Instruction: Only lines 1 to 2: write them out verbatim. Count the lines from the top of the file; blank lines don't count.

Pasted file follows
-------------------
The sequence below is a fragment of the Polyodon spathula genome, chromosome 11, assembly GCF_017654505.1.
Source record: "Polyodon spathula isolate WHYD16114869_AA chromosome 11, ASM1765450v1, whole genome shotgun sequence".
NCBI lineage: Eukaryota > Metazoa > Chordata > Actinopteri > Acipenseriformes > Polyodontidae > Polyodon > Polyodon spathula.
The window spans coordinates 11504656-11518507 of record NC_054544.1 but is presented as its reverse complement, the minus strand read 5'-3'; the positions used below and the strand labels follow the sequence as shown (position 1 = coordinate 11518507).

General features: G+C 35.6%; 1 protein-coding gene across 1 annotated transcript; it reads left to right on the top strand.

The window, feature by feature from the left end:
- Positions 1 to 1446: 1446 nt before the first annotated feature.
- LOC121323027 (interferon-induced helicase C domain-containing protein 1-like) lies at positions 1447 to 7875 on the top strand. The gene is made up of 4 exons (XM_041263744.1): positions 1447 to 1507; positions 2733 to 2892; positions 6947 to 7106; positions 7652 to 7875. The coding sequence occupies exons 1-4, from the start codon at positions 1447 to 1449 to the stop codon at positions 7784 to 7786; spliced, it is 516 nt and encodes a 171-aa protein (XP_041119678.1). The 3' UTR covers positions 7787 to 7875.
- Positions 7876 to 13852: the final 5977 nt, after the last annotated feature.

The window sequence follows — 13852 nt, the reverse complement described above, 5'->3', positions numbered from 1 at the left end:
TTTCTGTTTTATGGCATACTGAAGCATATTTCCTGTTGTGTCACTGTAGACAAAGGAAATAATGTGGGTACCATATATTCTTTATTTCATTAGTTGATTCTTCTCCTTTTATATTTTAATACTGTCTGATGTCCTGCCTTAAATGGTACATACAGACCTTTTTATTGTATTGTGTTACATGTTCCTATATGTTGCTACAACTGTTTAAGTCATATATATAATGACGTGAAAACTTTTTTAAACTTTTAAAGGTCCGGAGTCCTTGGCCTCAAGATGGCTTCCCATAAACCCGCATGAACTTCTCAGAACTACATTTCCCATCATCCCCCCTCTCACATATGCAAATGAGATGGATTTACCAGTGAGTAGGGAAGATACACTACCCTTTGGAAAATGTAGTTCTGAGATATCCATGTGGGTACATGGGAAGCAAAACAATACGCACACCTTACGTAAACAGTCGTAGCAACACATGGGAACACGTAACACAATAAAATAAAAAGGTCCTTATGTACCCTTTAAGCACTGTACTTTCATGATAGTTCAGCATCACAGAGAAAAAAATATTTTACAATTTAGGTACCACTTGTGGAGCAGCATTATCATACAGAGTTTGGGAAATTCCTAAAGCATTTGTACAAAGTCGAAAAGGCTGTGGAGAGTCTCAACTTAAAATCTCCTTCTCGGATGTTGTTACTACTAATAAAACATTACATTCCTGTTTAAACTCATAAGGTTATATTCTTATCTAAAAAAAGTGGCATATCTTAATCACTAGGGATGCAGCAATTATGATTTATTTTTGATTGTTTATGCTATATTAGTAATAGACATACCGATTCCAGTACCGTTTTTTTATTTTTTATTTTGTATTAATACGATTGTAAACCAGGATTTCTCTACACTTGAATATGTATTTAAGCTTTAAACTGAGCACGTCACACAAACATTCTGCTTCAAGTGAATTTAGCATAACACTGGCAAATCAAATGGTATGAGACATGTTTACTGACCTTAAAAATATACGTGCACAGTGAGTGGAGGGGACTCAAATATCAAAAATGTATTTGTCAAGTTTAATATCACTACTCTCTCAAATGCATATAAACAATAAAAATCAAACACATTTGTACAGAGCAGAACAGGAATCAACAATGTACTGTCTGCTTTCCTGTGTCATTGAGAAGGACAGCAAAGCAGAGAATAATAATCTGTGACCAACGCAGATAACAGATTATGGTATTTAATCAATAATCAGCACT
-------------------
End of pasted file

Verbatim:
The sequence below is a fragment of the Polyodon spathula genome, chromosome 11, assembly GCF_017654505.1.
Source record: "Polyodon spathula isolate WHYD16114869_AA chromosome 11, ASM1765450v1, whole genome shotgun sequence".